Specializing in chamber music, Natalie was a fellowship wind quintet member of Wavelength Winds and the Fred Fox Wind Quintet, a career which included an international tour, the creation of a classical music video with Avant Projekts, and five commissions.
Natalie Groom earned her D.M.A. at the University of Maryland, M.B.A. and M.M. at the University of Arizona, and B.M. at Kent State University where she studied with Robert DiLutis, Jerry Kirkbride, Dennis Nygren, Amitai Vardi, Jackie Glazier, and Joseph Minocchi.
Praised for singing with “passion and emotional depth” (Richmond Times-Dispatch), soprano Jennifer Piazza-Pick has performed with the Nationaltheater Mannheim, Germany as well as with US military bands in Belarus, Latvia, and Lithuania. In the US, she has performed with Opera Piccola of San Antonio, the Princeton Festival, Ithaca Opera, Long Beach Opera, Cincinnati Opera, the Princeton Festival, the Charlottesville Symphony, and at Carnegie Hall. She has also performed with the Richmond and Alamo City Ballet companies, Oregon Bach Festival, Virginia Chorale, San Antonio Chamber Choir, Bach in Baltimore, and in concert series throughout the country.
Known for her expressiveness as a performer, Jennifer focuses on engaging audiences with concert experiences that resonate in the imagination. Her clear diction and sensitive interpretations allow audiences to engage with the text, helping listeners connect to their past, present, and future shared humanity.
Dr. Piazza-Pick has premiered works by Liam Wade, James MacMillan, Eric Whitacre, Kevin Salfen, Cherise Leiter, Ashi Day, Diana Rosenblum, and Dannielle McBryan, including settings of poetry by San Antonio’s poet laureate, Camen Tafolla. Jennifer’s musical curiosity has led to research on women composers, which has been presented at the International Music by Women Festival, Darkwater Women in Music Festival, and the Women Composers Festival of Hartford.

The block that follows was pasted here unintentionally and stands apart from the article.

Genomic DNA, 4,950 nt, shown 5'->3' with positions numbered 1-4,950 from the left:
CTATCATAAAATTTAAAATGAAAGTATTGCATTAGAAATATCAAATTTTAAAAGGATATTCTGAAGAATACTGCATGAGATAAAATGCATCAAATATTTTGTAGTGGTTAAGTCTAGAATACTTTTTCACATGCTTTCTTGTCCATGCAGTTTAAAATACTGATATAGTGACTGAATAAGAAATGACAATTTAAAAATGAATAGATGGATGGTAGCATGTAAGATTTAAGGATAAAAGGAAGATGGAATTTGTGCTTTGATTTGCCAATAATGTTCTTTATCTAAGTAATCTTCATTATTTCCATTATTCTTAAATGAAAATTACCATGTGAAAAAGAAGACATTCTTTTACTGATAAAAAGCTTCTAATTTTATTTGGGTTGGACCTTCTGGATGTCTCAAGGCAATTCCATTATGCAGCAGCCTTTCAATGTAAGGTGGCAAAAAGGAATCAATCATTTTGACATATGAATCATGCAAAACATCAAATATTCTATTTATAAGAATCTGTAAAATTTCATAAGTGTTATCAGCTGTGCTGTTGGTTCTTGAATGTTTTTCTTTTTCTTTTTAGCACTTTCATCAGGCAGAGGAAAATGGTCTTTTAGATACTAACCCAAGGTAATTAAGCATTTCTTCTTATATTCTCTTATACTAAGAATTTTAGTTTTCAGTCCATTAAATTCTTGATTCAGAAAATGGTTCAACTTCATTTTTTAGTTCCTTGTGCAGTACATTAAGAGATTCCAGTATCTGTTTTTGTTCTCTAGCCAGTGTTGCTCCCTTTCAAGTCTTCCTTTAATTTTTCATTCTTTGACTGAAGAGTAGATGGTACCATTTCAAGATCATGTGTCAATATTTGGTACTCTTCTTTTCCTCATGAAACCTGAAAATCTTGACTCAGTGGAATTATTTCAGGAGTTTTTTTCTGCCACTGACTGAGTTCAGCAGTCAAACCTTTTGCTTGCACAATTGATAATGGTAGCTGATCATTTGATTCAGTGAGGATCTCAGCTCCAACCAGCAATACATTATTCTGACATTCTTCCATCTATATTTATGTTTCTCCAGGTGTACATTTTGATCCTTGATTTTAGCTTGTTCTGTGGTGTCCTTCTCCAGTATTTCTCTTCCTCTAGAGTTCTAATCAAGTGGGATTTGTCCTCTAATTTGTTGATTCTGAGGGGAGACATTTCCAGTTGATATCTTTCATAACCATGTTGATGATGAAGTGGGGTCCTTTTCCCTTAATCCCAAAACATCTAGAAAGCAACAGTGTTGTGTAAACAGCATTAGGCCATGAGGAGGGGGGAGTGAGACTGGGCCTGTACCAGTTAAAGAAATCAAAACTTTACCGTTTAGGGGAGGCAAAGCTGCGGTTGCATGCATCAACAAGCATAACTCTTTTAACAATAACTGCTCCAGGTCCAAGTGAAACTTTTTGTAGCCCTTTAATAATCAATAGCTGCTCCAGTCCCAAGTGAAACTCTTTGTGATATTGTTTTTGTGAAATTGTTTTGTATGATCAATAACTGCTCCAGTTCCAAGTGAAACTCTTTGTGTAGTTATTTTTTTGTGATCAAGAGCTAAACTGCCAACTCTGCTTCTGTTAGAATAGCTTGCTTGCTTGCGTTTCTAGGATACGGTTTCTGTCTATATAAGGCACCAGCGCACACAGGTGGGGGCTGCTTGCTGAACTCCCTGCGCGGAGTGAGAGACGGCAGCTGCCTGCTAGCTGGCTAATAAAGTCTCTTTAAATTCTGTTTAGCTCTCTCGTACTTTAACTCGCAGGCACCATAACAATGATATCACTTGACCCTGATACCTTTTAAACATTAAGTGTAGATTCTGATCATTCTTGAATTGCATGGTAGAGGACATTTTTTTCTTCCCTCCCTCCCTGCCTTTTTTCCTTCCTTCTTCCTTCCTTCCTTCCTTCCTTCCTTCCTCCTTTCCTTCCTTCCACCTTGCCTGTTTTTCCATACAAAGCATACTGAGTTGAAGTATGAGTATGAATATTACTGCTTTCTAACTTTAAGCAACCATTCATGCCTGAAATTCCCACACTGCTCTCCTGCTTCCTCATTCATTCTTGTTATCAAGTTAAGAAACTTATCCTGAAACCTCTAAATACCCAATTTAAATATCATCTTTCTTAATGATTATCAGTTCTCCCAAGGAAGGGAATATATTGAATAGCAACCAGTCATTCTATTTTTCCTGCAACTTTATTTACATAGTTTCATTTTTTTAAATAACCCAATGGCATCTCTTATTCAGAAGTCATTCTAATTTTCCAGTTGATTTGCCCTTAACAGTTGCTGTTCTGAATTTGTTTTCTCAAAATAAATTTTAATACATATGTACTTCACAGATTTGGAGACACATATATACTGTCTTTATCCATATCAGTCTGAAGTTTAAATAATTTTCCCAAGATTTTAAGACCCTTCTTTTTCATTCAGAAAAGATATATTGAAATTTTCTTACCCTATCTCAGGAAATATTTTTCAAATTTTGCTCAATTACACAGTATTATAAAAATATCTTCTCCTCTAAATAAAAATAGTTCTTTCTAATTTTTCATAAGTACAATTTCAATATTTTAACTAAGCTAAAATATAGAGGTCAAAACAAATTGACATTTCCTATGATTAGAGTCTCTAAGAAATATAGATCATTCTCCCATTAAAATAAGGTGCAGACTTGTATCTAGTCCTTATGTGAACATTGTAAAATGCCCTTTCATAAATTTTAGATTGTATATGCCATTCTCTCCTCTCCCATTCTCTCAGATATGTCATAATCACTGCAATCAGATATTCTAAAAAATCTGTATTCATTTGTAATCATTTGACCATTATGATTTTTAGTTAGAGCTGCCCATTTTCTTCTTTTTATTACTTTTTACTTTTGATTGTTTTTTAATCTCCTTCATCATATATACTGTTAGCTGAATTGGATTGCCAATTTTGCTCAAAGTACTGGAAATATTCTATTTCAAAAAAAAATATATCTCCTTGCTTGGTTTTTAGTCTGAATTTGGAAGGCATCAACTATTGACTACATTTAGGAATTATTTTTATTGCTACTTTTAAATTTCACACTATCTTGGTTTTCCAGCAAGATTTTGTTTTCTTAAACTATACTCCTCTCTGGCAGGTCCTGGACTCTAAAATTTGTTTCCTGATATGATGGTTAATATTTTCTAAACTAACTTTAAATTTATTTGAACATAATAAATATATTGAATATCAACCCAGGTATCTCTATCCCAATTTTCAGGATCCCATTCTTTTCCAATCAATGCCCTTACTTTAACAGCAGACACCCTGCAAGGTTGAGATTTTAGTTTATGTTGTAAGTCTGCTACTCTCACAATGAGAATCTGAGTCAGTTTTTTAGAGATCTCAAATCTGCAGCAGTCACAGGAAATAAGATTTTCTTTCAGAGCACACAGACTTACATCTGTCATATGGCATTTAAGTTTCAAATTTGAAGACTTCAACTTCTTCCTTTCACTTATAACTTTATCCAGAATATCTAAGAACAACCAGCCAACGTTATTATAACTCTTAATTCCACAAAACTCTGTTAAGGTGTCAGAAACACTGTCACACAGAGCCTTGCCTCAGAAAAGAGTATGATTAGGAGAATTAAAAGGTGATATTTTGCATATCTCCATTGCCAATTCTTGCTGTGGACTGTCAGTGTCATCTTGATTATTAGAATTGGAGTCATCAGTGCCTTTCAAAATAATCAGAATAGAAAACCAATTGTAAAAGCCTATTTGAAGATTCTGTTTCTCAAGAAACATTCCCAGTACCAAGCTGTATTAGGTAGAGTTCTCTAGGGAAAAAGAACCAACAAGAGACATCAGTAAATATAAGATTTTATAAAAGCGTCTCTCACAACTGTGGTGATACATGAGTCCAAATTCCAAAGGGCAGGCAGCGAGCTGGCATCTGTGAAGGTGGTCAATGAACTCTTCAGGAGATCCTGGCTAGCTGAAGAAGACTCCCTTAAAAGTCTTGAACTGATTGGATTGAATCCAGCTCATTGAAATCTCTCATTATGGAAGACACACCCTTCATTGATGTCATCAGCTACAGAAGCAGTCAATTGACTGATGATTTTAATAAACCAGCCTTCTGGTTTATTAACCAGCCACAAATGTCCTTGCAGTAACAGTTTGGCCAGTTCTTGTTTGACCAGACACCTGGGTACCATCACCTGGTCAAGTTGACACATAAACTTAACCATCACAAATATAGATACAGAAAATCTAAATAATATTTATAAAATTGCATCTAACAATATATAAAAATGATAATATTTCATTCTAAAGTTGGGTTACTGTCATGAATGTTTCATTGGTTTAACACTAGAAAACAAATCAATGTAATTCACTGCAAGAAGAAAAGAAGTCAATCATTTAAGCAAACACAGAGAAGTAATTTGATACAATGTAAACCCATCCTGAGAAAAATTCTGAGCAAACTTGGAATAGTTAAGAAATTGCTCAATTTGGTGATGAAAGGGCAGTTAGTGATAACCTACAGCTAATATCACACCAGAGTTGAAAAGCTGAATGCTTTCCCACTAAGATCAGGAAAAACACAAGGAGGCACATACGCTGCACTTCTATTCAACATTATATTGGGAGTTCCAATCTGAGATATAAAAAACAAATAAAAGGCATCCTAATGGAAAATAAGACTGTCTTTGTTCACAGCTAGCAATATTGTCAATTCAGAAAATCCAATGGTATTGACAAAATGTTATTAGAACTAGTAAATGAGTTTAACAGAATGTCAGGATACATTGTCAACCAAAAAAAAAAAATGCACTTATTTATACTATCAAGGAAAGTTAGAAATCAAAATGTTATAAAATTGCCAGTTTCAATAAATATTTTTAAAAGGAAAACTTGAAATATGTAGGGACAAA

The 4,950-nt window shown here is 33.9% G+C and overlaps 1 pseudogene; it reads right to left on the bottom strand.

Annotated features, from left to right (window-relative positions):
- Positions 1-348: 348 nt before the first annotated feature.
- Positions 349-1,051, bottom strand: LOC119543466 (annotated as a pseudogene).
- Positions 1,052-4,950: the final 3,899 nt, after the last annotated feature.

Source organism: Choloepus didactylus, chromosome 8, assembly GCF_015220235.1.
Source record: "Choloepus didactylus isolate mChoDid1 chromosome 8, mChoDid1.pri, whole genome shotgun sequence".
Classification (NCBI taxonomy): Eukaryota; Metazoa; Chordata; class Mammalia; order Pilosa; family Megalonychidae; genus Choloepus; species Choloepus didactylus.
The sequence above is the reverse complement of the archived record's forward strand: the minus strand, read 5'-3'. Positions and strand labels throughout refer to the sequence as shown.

Collaborating with other artists is another of Jennifer’s passions. She has performed with Alamo City Ballet and the Richmond Ballet, as well as with dancers and poets for individual projects, including Maryland's Poet Laureate Grace Cavalieri. She regularly performs vocal chamber music and co-founded the chamber ensemble Whistling Hens, which champions music by women composers.
The winner of Hawaii Public Radio’s art song contest, Dr. Piazza-Pick was also a finalist for the American Prize in the women’s art song division and the winner of the George Cortes Award for Classical Singing by the Artist Foundation of San Antonio. Her work has been featured on NPR and the TV show Virginia Currents.
Jennifer recently completed her doctoral degree at the University of Maryland, College Park with Martha Randall. She is currently Lecturer in Voice and Aural Skills at Georgia College and State University and teaches online for GreenSpring International Academy of Music.
Taiwanese pianist Ying-Shan Su is a third-year doctoral student in Collaborative Piano under Professor Rita Sloan at the University of Maryland. After serving as a staff accompanist at Lee University in Cleveland, Tennessee, she devoted herself to piano collaborating, which had been a hobby and a good way to make friends up to then.
Ms. Su holds two Master's degrees in Piano Performance from Lee University, National Chiao Tung University, and a Bachelor’s degree in Piano Performance from National Taiwan Normal University. She received the Young Musician Scholarship from Lee University, where she studied with Ning An and Gloria Chien.